KU Libraries debut new gender-neutral restrooms, ‘reflection room’ as part of ongoing inclusivity efforts

Watson Library, 1425 Jayhawk Blvd. on the University of Kansas campus.

Watson Library has joined the growing ranks of buildings across the University of Kansas campus to offer gender-inclusive restrooms.

This semester saw the debut of two private, non-gendered facilities on Watson’s third floor, along with other changes conceived as part of KU Libraries’ ongoing Diversity, Equity & Inclusion initiatives.

The renovations provide a more welcoming option for those “who don’t identify with one of the traditional binary genders,” dean of libraries Kevin Smith said, but they’re also part of what he considers a shift toward more usable spaces, for more people.

“I think this is the way that a lot of public facilities should be going and probably are going toward with more inclusive restrooms and single-user restrooms,” Smith said.

In addition to Watson’s second-floor private facilities, the library’s existing gendered bathrooms on the fourth and fifth floors have been made ADA-accessible. The private commodes also received an ADA makeover.

While similar renovations at KU’s Anschutz Library — multi-stall restrooms that have been made lockable for use by only one person, of any gender, at a time — raised a few eyebrows back when they were installed last year, Smith said the response has been “very positive” overall.

Seeing urinals in a restroom not designated specifically for men “startled” a few people at first, he said, but students have quickly gotten used to the setup.

“I think it’s the appropriate way to go, just trying to do it with the facilities we already have,” Smith said. “And we have to do it gradually.”

Restroom renovations were primarily a staff-led project, he said. The new reflection room added this semester at the School of Engineering’s Spahr Library was spurred by student requests, Smith said.

The spaces (Watson and Anschutz libraries already have their own) are available expressly for the purposes of reflection, meditation and prayer, regardless of faith or denomination,” KU’s website says, and can be used at any time during scheduled building hours.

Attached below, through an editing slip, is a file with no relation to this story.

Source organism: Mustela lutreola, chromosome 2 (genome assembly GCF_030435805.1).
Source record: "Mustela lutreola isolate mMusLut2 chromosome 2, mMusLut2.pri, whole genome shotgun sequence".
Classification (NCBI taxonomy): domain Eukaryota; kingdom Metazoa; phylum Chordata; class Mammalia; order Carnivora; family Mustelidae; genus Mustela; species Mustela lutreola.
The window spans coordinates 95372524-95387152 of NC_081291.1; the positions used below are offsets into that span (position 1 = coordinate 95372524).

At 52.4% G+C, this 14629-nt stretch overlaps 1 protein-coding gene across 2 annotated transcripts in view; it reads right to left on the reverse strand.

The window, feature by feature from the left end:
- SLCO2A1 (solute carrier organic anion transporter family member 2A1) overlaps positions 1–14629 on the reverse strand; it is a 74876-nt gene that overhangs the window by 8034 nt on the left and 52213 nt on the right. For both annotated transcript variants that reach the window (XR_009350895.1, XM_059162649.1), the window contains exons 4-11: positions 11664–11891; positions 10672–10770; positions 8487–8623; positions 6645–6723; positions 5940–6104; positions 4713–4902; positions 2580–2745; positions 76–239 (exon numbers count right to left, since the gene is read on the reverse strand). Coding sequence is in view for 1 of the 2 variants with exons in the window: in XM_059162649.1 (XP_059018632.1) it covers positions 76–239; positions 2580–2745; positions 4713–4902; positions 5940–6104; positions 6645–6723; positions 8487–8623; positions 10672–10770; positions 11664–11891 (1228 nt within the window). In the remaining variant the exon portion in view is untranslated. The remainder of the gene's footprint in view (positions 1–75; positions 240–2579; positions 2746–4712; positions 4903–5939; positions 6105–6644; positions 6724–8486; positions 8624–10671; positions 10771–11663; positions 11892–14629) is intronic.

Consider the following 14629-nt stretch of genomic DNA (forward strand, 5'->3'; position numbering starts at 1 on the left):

They’re similar to the Kansas Union reflection room established in fall 2015. That project was also student-led, a year-long effort by several KU entities and spearheaded, primarily, by a Muslim student who wanted a quiet, convenient space to pray (Islam calls for multiple prayers throughout the day) on campus.

That room, located in a small alcove near the dining area on the union’s third floor, remains open to all faiths. A similar space will also be located in the new Burge Union when it opens in summer 2018.

“We continually make efforts to keep our spaces up to date and make them as welcome and usable for students as possible,” Smith said. “The privacy restrooms and reflection spaces, perhaps, also reflect our commitment to diversity and inclusion, but we also have new furniture on the fifth floor of Watson to make study spaces more usable for the way students study today.”

That’s one example of many recent updates meant to make KU Libraries more accessible in a rapidly changing world. Last year, Watson Library also added Studio K — a quick-record studio where students only need a USB drive to efficiently record speeches, presentations and other projects — along with group study rooms, a refurbished GIS & Data lab, and extended hours.

Spencer Research Library, which last week unveiled its newly renovated North Gallery, is also in the early planning stages of adding single-user restrooms in the style of Watson Library, Smith said.

“The bathrooms are important, obviously, in a public facility,” he said, but, “I’d really like to emphasize that this is part of an overall and ongoing effort to make our space as welcoming and usable as we can.”